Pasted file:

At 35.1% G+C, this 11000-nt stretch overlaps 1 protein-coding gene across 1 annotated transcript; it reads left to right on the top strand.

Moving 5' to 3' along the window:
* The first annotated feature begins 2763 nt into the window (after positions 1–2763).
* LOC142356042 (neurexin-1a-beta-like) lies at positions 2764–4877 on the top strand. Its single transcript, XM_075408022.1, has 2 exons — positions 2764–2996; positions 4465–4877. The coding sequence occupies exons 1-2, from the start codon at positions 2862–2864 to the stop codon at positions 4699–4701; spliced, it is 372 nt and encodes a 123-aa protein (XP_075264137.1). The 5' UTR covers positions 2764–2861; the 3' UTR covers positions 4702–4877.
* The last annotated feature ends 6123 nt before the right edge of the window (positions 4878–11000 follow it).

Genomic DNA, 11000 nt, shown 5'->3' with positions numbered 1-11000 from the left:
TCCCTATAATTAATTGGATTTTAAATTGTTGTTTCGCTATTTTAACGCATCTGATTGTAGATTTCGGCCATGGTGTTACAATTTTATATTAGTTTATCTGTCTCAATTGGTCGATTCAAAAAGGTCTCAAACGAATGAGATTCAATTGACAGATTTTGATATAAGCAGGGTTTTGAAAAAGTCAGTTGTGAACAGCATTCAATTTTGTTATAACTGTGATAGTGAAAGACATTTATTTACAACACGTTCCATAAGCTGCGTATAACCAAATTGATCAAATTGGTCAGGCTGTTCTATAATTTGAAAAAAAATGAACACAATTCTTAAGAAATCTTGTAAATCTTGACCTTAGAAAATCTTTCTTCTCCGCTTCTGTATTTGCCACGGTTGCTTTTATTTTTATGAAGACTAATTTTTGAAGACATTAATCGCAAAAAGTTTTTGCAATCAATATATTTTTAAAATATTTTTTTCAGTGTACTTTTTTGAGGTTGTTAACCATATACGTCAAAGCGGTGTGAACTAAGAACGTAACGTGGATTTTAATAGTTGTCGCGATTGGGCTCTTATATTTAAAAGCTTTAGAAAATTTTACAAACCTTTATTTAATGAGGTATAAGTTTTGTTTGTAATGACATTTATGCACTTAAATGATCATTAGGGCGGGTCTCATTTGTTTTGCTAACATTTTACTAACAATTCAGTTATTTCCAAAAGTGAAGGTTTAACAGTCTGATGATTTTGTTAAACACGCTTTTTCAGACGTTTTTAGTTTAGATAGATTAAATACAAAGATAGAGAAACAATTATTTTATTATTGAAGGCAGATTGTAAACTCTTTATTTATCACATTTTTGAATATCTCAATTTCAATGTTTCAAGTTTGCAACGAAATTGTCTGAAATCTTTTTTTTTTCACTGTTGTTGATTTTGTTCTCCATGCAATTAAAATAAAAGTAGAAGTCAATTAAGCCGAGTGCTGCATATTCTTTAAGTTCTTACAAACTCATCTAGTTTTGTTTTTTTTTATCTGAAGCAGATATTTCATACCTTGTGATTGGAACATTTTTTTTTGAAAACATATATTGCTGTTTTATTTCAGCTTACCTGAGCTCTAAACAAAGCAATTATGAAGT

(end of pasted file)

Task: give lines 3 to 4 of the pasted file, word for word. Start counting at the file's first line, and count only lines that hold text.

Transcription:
* The first annotated feature begins 2763 nt into the window (after positions 1–2763).
* LOC142356042 (neurexin-1a-beta-like) lies at positions 2764–4877 on the top strand. Its single transcript, XM_075408022.1, has 2 exons — positions 2764–2996; positions 4465–4877. The coding sequence occupies exons 1-2, from the start codon at positions 2862–2864 to the stop codon at positions 4699–4701; spliced, it is 372 nt and encodes a 123-aa protein (XP_075264137.1). The 5' UTR covers positions 2764–2861; the 3' UTR covers positions 4702–4877.